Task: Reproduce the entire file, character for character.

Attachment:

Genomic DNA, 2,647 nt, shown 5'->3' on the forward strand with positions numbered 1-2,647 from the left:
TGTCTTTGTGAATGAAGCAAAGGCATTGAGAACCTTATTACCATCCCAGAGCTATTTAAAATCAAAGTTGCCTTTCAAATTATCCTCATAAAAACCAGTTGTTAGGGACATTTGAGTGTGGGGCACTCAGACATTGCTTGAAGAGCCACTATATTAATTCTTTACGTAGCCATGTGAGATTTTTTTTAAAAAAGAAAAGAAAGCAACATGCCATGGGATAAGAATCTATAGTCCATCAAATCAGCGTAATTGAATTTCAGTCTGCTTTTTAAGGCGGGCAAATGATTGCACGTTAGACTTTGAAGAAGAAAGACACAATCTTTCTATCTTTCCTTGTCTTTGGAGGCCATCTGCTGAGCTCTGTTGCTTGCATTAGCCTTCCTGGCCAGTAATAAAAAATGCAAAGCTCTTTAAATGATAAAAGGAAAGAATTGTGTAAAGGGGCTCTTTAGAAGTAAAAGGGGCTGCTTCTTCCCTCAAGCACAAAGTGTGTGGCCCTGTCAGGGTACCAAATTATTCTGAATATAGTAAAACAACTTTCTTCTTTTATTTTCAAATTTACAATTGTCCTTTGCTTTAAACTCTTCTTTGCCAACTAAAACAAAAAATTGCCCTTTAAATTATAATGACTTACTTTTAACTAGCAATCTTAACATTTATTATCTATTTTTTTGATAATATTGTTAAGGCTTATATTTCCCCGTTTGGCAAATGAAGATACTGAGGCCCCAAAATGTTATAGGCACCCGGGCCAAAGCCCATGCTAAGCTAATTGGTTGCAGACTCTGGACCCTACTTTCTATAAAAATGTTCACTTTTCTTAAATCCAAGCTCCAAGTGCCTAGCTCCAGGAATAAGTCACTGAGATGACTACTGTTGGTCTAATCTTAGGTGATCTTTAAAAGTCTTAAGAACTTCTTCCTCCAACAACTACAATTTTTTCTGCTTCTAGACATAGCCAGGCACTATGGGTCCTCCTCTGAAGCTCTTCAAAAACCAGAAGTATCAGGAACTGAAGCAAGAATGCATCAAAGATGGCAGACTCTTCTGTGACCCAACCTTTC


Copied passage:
Genomic DNA, 2,647 nt, shown 5'->3' on the forward strand with positions numbered 1-2,647 from the left:
TGTCTTTGTGAATGAAGCAAAGGCATTGAGAACCTTATTACCATCCCAGAGCTATTTAAAATCAAAGTTGCCTTTCAAATTATCCTCATAAAAACCAGTTGTTAGGGACATTTGAGTGTGGGGCACTCAGACATTGCTTGAAGAGCCACTATATTAATTCTTTACGTAGCCATGTGAGATTTTTTTTAAAAAAGAAAAGAAAGCAACATGCCATGGGATAAGAATCTATAGTCCATCAAATCAGCGTAATTGAATTTCAGTCTGCTTTTTAAGGCGGGCAAATGATTGCACGTTAGACTTTGAAGAAGAAAGACACAATCTTTCTATCTTTCCTTGTCTTTGGAGGCCATCTGCTGAGCTCTGTTGCTTGCATTAGCCTTCCTGGCCAGTAATAAAAAATGCAAAGCTCTTTAAATGATAAAAGGAAAGAATTGTGTAAAGGGGCTCTTTAGAAGTAAAAGGGGCTGCTTCTTCCCTCAAGCACAAAGTGTGTGGCCCTGTCAGGGTACCAAATTATTCTGAATATAGTAAAACAACTTTCTTCTTTTATTTTCAAATTTACAATTGTCCTTTGCTTTAAACTCTTCTTTGCCAACTAAAACAAAAAATTGCCCTTTAAATTATAATGACTTACTTTTAACTAGCAATCTTAACATTTATTATCTATTTTTTTGATAATATTGTTAAGGCTTATATTTCCCCGTTTGGCAAATGAAGATACTGAGGCCCCAAAATGTTATAGGCACCCGGGCCAAAGCCCATGCTAAGCTAATTGGTTGCAGACTCTGGACCCTACTTTCTATAAAAATGTTCACTTTTCTTAAATCCAAGCTCCAAGTGCCTAGCTCCAGGAATAAGTCACTGAGATGACTACTGTTGGTCTAATCTTAGGTGATCTTTAAAAGTCTTAAGAACTTCTTCCTCCAACAACTACAATTTTTTCTGCTTCTAGACATAGCCAGGCACTATGGGTCCTCCTCTGAAGCTCTTCAAAAACCAGAAGTATCAGGAACTGAAGCAAGAATGCATCAAAGATGGCAGACTCTTCTGTGACCCAACCTTTC